During the hungry season in Zambia, maize-farming families face shortfalls in food and savings long before the next harvest. New research shows that the way people budget can make a difference.
Feed the Future Innovation Lab for Markets, Risk & Resilience research led by UC Berkeley, UC Santa Barbara and the University of Zambia developed and tested a simple budgeting activity in maize-farming communities. Results of their randomized evaluation show that the budgeting activity stretched people’s savings, reducing the severity and duration of the hungry season while also unlocking the means to invest more in generating larger crop yields the following year.
“This kind of focused budgeting activity at the time of harvest could support rural families through cyclical food shortages while also establishing a foundation to improve their future welfare,” the research team wrote in a new policy brief announcing their results.
Breaking Down the Year’s Expenses to Change Beliefs
In the Zambian communities where the research took place, maize-farming families typically pay for all the year’s expenses from a single harvest. That single harvest represents food as well as a form of savings that they can sell to pay for expenses like school fees, household supplies and even inputs for next year’s maize planting.
The research team thought that there may be a disconnect between the seeming abundance of bags of maize at harvest time and the year’s expenses. Drawing from literature in psychology, the research team created a budgeting activity that would put the year’s costs in perspective.
The activity was designed to overcome a common planning fallacy called the “segmentation effect.” This fallacy makes it seem like the time for a single task is smaller than the sum of time for the individual small tasks that it comprises. This idea can also apply to how people budget.
“While maize-farming households in Zambia have lifetimes of experience managing annual budgets, hungry season shortfalls may be due in part to underestimating their spending needs,” the research team wrote in the new brief.
Stretching Budgets with Maize Farmers in Zambia
From 2019-2020, 837 maize-farming households from 113 villages in Zambia took part in a study supported by the United States Agency for International Development (USAID) to test the impacts of the team’s budgeting activity. The team tracked savings and spending for participants in both groups across the duration of the study.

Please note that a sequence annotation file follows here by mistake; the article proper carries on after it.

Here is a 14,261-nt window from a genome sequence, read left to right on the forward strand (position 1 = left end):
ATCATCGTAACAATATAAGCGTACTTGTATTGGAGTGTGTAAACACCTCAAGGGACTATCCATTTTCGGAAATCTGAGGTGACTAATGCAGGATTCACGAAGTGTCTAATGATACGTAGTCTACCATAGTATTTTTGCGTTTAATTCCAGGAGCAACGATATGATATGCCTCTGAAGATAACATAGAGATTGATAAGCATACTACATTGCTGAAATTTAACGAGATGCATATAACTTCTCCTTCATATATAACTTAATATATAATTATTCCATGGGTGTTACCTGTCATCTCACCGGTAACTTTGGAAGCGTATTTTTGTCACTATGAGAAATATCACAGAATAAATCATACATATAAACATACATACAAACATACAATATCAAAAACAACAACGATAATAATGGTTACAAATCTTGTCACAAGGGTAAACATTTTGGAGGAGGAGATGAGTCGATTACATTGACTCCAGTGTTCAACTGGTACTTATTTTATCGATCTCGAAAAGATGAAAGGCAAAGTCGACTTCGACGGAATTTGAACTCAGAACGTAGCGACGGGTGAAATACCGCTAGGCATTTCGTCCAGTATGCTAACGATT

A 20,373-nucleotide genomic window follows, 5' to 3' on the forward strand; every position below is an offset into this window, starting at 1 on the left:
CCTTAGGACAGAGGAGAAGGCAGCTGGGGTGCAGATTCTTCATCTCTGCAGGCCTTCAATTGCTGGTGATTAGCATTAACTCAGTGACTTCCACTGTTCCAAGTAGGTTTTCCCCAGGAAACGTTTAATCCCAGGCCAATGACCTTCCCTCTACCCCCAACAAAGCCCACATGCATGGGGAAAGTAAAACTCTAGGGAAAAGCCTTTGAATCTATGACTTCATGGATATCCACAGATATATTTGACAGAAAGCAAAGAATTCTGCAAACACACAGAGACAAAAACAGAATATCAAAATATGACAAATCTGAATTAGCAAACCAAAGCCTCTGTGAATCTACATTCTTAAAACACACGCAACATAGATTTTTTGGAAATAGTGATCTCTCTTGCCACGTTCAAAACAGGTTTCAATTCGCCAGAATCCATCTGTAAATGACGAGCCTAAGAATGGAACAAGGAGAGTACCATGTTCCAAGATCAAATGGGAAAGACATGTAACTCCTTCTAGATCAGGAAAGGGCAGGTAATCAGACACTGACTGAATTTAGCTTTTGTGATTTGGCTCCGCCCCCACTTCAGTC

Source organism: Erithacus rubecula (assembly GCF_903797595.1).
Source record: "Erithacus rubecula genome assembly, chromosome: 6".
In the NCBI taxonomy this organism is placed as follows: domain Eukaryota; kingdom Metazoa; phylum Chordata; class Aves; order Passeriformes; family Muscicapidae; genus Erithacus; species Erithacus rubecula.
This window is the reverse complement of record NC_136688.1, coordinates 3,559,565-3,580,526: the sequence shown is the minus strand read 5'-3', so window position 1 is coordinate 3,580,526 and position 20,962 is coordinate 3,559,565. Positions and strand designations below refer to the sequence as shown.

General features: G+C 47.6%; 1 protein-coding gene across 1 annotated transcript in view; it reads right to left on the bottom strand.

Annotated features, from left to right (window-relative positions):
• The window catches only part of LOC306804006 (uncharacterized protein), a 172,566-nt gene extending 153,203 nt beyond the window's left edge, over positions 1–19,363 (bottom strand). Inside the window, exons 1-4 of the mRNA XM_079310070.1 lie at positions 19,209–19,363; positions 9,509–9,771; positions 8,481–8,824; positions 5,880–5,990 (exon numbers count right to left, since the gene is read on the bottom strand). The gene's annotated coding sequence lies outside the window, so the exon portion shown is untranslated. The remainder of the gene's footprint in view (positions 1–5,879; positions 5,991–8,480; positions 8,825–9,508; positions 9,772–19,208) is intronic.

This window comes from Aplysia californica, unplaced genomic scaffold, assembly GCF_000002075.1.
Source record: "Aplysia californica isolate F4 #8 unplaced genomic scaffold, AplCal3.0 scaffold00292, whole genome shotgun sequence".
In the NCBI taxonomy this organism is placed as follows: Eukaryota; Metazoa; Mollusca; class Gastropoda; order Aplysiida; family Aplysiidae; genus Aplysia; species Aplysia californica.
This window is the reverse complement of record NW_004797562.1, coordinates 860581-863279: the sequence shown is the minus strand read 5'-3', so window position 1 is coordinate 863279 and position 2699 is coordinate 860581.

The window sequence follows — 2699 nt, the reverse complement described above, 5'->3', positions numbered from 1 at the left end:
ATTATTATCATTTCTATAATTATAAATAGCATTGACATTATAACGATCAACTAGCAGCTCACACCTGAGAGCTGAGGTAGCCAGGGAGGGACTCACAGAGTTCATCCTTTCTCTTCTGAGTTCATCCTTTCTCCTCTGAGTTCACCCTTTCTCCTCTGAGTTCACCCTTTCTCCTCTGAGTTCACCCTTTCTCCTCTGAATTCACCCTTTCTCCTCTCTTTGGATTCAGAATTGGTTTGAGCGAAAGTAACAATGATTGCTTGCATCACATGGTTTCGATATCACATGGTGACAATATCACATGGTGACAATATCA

Roughly half of the study’s participants conducted the budgeting activity in which they forecasted the next year’s spending across seven specific categories. The other half of households made up the experiment’s control group and provide a comparison to show the impacts of the activity itself.
The two groups of showed immediate differences. Participants who took part in the detailed budgeting activity immediately increased their estimates of the year’s non-food expenses by 20-60 percent on average. Participants who did not conduct the budgeting activity overestimated their future savings by 81 percent on average, and across the year spent roughly double their initial forecast.
These choices had severe consequences. About half of households in the control group completely exhausted their store of maize before the next season’s harvest.
Addressing the Pressing Challenge of Seasonal Hunger
Food security is a real challenge in the communities where this study took place. In the study’s initial surveys, the number of participants who reported not having enough to eat rose from 2 percent in June, right after harvest, to roughly half by February.
In addition to shortening the hungry season, the budgeting activity improved future maize productivity by 9 percent. The reasons for this increase were that, with more to spend across the year from more accurate budgeting, people reduced their off-farm labor, hired more help and spent more on productive inputs.
“While the challenge of seasonality has previously been met with interventions that aimed at increasing income, such as credit or incentives for migration, our focused budgeting activity addresses one of seasonality’s root causes, which is savings,” the researchers wrote. “Treating seasonality as a savings problem can complement policies that seek to support families through cyclical food shortages while also establishing a foundation to improve their future welfare.”
The research team is discussing this research in a USAID Agrilinks webinar on April 20, 2023 at 9:30am EDT. Register now.
- Alex Russell: email@example.com
- Matthew Kertman: firstname.lastname@example.org
This research was funded by the Feed the Future Innovation Lab for Markets, Risk & Resilience, the United States Agency for International Development’s Development Innovation Ventures (DIV), the Center for Effective Global Action (CEGA) at UC Berkeley, the National Science Foundation and the International Growth Centre. This article is made possible by the generous support of the American people through the United States Agency for International Development (USAID). The contents are the responsibility of the Feed the Future Innovation Lab for Markets, Risk & Resilience and do not necessarily reflect the views of USAID, the University of California, or the United States Government. The U.S. Agency for International Development administers the U.S. foreign assistance program providing economic and humanitarian assistance in more than 80 countries worldwide.